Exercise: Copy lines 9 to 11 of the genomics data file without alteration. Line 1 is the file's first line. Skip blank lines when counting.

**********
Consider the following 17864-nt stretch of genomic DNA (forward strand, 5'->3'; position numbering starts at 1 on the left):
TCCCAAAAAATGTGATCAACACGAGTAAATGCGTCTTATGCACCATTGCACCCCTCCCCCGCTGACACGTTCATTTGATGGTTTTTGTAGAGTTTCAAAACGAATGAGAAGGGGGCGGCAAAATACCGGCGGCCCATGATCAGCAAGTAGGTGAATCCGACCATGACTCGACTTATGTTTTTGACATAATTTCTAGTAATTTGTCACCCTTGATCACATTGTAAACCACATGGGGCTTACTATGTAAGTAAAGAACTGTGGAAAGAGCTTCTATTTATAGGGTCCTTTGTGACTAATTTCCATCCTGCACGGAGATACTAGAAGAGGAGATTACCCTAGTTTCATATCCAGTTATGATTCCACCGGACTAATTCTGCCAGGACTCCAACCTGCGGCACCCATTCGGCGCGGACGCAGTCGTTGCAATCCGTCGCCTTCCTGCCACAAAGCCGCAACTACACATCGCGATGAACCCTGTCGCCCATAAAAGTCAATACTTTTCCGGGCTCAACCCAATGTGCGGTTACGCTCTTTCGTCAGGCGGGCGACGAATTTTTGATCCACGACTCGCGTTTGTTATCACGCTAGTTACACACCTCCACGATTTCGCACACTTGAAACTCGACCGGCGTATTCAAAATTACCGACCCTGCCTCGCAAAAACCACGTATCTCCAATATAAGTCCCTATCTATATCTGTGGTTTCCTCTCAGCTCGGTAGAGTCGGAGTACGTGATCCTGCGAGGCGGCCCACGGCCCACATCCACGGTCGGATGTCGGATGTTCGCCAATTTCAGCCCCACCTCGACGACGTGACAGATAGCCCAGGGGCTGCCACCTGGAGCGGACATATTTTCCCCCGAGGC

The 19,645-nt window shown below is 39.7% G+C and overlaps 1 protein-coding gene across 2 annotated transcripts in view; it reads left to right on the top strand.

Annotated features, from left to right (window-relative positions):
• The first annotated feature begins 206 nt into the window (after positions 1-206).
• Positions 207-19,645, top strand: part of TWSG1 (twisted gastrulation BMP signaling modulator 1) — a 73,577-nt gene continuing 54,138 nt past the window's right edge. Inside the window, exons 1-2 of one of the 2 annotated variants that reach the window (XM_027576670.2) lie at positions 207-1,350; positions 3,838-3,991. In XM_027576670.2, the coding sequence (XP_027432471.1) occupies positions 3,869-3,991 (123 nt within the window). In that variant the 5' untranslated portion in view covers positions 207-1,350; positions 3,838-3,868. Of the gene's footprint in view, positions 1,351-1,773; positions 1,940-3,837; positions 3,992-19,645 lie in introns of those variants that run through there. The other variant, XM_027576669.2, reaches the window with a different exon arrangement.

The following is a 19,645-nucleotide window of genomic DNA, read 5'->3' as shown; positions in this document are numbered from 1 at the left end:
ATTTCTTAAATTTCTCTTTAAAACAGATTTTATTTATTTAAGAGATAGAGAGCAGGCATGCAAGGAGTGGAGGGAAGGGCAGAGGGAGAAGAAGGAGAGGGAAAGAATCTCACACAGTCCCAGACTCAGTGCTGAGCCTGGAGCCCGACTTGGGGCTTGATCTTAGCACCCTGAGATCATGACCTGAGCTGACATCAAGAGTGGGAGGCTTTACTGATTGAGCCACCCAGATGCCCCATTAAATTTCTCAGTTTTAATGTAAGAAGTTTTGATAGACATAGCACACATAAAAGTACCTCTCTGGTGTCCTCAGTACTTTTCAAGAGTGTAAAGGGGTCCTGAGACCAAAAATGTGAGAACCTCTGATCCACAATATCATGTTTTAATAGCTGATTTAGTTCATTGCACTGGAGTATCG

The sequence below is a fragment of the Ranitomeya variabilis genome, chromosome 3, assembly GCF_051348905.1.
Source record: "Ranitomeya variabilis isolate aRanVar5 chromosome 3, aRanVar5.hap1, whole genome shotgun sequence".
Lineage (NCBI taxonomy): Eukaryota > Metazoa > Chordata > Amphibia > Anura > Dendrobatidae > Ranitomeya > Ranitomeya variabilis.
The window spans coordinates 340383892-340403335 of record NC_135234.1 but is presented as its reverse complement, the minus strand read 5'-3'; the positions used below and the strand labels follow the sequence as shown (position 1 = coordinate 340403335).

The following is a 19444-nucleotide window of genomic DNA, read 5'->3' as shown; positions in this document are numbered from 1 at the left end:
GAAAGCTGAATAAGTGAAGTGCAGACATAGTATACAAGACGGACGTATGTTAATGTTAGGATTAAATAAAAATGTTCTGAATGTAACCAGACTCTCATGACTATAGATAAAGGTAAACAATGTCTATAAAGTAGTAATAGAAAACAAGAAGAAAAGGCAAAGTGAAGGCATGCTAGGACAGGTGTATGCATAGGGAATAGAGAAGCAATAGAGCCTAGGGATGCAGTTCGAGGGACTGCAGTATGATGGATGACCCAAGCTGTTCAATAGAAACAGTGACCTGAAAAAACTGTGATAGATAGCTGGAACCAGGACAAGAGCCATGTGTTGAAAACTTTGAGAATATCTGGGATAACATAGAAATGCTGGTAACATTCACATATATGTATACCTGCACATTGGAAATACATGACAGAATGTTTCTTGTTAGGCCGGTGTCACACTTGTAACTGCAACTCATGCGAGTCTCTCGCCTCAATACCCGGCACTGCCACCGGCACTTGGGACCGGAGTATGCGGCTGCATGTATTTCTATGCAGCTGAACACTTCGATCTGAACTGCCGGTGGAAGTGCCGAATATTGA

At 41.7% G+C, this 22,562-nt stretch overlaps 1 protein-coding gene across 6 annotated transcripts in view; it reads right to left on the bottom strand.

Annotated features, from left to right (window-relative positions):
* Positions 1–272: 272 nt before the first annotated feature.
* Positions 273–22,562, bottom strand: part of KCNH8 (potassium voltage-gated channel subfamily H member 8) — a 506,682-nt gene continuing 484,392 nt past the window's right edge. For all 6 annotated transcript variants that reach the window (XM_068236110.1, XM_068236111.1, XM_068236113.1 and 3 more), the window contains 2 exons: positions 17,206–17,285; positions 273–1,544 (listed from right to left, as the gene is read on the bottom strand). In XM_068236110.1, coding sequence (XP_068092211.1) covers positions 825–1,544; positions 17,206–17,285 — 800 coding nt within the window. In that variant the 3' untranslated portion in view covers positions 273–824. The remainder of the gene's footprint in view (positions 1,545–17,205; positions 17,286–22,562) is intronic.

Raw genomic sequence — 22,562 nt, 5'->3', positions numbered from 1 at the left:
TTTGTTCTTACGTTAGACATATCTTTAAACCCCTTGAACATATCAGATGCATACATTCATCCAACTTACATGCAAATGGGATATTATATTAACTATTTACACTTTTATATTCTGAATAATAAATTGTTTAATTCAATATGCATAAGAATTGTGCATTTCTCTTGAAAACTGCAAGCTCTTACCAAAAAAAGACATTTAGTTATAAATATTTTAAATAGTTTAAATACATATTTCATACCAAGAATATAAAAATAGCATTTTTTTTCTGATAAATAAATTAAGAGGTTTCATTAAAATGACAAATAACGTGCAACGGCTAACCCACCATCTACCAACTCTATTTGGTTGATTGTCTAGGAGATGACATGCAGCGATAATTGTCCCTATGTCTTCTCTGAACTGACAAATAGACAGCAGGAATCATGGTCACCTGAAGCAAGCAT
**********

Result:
The sequence below is a fragment of the Ranitomeya variabilis genome, chromosome 3, assembly GCF_051348905.1.
Source record: "Ranitomeya variabilis isolate aRanVar5 chromosome 3, aRanVar5.hap1, whole genome shotgun sequence".
Lineage (NCBI taxonomy): Eukaryota > Metazoa > Chordata > Amphibia > Anura > Dendrobatidae > Ranitomeya > Ranitomeya variabilis.